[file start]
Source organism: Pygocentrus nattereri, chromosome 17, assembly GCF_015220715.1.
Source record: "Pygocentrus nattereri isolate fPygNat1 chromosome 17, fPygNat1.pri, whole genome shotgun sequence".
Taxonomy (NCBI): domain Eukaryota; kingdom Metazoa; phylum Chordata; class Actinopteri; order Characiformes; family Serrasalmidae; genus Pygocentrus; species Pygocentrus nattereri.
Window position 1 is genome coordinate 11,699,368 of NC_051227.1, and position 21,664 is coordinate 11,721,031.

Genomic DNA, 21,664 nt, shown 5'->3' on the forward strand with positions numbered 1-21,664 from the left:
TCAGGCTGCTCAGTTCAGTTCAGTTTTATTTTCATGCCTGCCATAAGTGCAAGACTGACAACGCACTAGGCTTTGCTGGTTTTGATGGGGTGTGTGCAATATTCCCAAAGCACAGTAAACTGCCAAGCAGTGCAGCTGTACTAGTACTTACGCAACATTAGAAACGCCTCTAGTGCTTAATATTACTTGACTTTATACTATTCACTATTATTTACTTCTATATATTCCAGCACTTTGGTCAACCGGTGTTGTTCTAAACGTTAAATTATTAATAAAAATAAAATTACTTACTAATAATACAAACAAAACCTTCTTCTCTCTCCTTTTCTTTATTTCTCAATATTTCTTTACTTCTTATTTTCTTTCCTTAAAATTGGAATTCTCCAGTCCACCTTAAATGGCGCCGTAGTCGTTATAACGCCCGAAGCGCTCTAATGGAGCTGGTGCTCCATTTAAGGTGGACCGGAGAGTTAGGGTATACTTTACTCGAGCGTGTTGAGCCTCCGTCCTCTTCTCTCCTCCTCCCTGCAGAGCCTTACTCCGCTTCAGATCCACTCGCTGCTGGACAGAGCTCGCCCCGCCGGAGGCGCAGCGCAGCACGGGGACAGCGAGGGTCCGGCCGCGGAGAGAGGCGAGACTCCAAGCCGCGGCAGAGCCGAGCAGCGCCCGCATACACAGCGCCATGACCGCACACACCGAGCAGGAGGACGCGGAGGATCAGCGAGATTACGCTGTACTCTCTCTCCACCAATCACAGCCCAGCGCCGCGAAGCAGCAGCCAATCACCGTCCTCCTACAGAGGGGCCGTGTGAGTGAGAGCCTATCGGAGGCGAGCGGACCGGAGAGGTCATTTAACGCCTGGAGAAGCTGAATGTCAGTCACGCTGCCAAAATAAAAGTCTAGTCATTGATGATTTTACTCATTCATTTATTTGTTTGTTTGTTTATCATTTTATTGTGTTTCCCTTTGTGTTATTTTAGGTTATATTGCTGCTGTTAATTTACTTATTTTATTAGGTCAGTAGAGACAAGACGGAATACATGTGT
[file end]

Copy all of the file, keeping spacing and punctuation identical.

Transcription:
Source organism: Pygocentrus nattereri, chromosome 17, assembly GCF_015220715.1.
Source record: "Pygocentrus nattereri isolate fPygNat1 chromosome 17, fPygNat1.pri, whole genome shotgun sequence".
Taxonomy (NCBI): domain Eukaryota; kingdom Metazoa; phylum Chordata; class Actinopteri; order Characiformes; family Serrasalmidae; genus Pygocentrus; species Pygocentrus nattereri.
Window position 1 is genome coordinate 11,699,368 of NC_051227.1, and position 21,664 is coordinate 11,721,031.

Genomic DNA, 21,664 nt, shown 5'->3' on the forward strand with positions numbered 1-21,664 from the left:
TCAGGCTGCTCAGTTCAGTTCAGTTTTATTTTCATGCCTGCCATAAGTGCAAGACTGACAACGCACTAGGCTTTGCTGGTTTTGATGGGGTGTGTGCAATATTCCCAAAGCACAGTAAACTGCCAAGCAGTGCAGCTGTACTAGTACTTACGCAACATTAGAAACGCCTCTAGTGCTTAATATTACTTGACTTTATACTATTCACTATTATTTACTTCTATATATTCCAGCACTTTGGTCAACCGGTGTTGTTCTAAACGTTAAATTATTAATAAAAATAAAATTACTTACTAATAATACAAACAAAACCTTCTTCTCTCTCCTTTTCTTTATTTCTCAATATTTCTTTACTTCTTATTTTCTTTCCTTAAAATTGGAATTCTCCAGTCCACCTTAAATGGCGCCGTAGTCGTTATAACGCCCGAAGCGCTCTAATGGAGCTGGTGCTCCATTTAAGGTGGACCGGAGAGTTAGGGTATACTTTACTCGAGCGTGTTGAGCCTCCGTCCTCTTCTCTCCTCCTCCCTGCAGAGCCTTACTCCGCTTCAGATCCACTCGCTGCTGGACAGAGCTCGCCCCGCCGGAGGCGCAGCGCAGCACGGGGACAGCGAGGGTCCGGCCGCGGAGAGAGGCGAGACTCCAAGCCGCGGCAGAGCCGAGCAGCGCCCGCATACACAGCGCCATGACCGCACACACCGAGCAGGAGGACGCGGAGGATCAGCGAGATTACGCTGTACTCTCTCTCCACCAATCACAGCCCAGCGCCGCGAAGCAGCAGCCAATCACCGTCCTCCTACAGAGGGGCCGTGTGAGTGAGAGCCTATCGGAGGCGAGCGGACCGGAGAGGTCATTTAACGCCTGGAGAAGCTGAATGTCAGTCACGCTGCCAAAATAAAAGTCTAGTCATTGATGATTTTACTCATTCATTTATTTGTTTGTTTGTTTATCATTTTATTGTGTTTCCCTTTGTGTTATTTTAGGTTATATTGCTGCTGTTAATTTACTTATTTTATTAGGTCAGTAGAGACAAGACGGAATACATGTGT